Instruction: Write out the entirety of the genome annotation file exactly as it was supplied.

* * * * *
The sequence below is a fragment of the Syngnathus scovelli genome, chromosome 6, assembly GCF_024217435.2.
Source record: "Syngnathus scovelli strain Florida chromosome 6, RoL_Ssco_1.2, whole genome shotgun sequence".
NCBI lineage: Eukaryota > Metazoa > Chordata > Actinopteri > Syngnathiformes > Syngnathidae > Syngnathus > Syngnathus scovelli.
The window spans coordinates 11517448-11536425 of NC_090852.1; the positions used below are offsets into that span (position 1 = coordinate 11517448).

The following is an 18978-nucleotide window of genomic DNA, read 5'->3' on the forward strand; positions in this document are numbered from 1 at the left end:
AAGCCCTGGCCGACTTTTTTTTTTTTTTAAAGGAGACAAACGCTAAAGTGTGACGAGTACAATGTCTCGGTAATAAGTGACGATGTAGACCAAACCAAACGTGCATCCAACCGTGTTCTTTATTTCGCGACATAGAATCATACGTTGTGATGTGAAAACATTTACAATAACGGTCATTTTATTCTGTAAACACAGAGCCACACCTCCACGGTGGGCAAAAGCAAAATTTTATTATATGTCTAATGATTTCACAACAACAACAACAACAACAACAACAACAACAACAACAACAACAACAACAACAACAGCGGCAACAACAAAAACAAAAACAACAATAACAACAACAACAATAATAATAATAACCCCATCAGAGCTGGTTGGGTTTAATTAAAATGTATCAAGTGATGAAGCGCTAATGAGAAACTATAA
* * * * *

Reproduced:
The sequence below is a fragment of the Syngnathus scovelli genome, chromosome 6, assembly GCF_024217435.2.
Source record: "Syngnathus scovelli strain Florida chromosome 6, RoL_Ssco_1.2, whole genome shotgun sequence".
NCBI lineage: Eukaryota > Metazoa > Chordata > Actinopteri > Syngnathiformes > Syngnathidae > Syngnathus > Syngnathus scovelli.
The window spans coordinates 11517448-11536425 of NC_090852.1; the positions used below are offsets into that span (position 1 = coordinate 11517448).

The following is an 18978-nucleotide window of genomic DNA, read 5'->3' on the forward strand; positions in this document are numbered from 1 at the left end:
AAGCCCTGGCCGACTTTTTTTTTTTTTTAAAGGAGACAAACGCTAAAGTGTGACGAGTACAATGTCTCGGTAATAAGTGACGATGTAGACCAAACCAAACGTGCATCCAACCGTGTTCTTTATTTCGCGACATAGAATCATACGTTGTGATGTGAAAACATTTACAATAACGGTCATTTTATTCTGTAAACACAGAGCCACACCTCCACGGTGGGCAAAAGCAAAATTTTATTATATGTCTAATGATTTCACAACAACAACAACAACAACAACAACAACAACAACAACAACAACAACAACAACAACAGCGGCAACAACAAAAACAAAAACAACAATAACAACAACAACAATAATAATAATAACCCCATCAGAGCTGGTTGGGTTTAATTAAAATGTATCAAGTGATGAAGCGCTAATGAGAAACTATAA